Immune abnormalities suggestive of pediatric AIDS without evidence of HIV- 1 or HIV-2

S. S. Bakshi, S. Sheikh, M. Paul, S. Tetali, X. P. Wang, S. Pahwa

Research output: Contribution to journalArticlepeer-review


We report four cases, ranging in age from 4 months to 17 years, who showed unexplained clinical and/or laboratory evidence of severe cellular immunodeficiency but lacked laboratory evidence of infection with human immunodeficiency virus types 1 or 2 (HIV-1, HIV-2). All four children were negative for HIV-1 antibody and p24 antigen. Additionally, three of four cases tested were negative for HIV-1 by viral culture, DNA polymerase chain reaction (PCR), and in vitro antibody production (IVAP) from cultured peripheral blood mononuclear cells (PBMC); and negative for HIV-2 by serology. None of these patients showed evidence of chronic infection with cytomegalovirus (CMV), Epstein-Barr virus (EBV), or any other identifiable infectious agent. Both parents of one child, and mothers of two others were negative for HIV-1. The cause for immune dysfunction in these children is unknown. It may have been caused by an infectious agent, or may be the result of a congenital immune defect which has not been characterized. There is also the possibility that the immune abnormalities may represent extreme variations of immune parameters in the population.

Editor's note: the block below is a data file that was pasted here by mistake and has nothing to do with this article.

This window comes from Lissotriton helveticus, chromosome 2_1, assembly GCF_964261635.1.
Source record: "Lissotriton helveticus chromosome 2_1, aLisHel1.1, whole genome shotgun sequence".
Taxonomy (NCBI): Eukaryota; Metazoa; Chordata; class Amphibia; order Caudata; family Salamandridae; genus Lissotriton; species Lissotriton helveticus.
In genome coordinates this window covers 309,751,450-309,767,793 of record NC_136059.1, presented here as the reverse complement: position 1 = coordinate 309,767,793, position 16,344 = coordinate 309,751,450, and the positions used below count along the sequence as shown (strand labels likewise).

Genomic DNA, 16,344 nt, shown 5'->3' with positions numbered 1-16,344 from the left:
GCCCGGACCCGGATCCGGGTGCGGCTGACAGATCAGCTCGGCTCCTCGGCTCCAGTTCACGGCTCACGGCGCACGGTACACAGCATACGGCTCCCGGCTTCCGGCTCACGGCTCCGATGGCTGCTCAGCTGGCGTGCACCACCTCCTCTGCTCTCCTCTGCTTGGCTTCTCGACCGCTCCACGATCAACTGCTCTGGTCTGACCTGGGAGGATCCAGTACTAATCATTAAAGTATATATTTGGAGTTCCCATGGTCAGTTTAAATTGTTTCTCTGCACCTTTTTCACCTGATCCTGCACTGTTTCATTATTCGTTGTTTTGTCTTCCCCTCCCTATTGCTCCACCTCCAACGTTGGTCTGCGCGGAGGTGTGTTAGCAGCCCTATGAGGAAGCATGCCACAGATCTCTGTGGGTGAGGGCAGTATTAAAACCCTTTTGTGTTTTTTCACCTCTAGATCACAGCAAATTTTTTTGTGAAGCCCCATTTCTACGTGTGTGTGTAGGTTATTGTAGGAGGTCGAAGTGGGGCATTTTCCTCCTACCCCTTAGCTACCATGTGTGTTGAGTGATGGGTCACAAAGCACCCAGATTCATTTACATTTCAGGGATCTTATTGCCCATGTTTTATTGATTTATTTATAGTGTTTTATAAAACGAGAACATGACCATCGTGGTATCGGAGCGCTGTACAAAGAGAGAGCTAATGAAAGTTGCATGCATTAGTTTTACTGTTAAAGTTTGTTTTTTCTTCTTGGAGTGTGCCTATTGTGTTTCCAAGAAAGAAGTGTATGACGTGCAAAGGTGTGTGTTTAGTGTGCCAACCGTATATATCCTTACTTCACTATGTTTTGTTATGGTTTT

Original languageEnglish (US)
Pages (from-to)191-195
Number of pages5
JournalPediatric AIDS and HIV Infection
Issue number3
StatePublished - Jan 1 1994
Externally publishedYes

ASJC Scopus subject areas

  • Pediatrics, Perinatology, and Child Health


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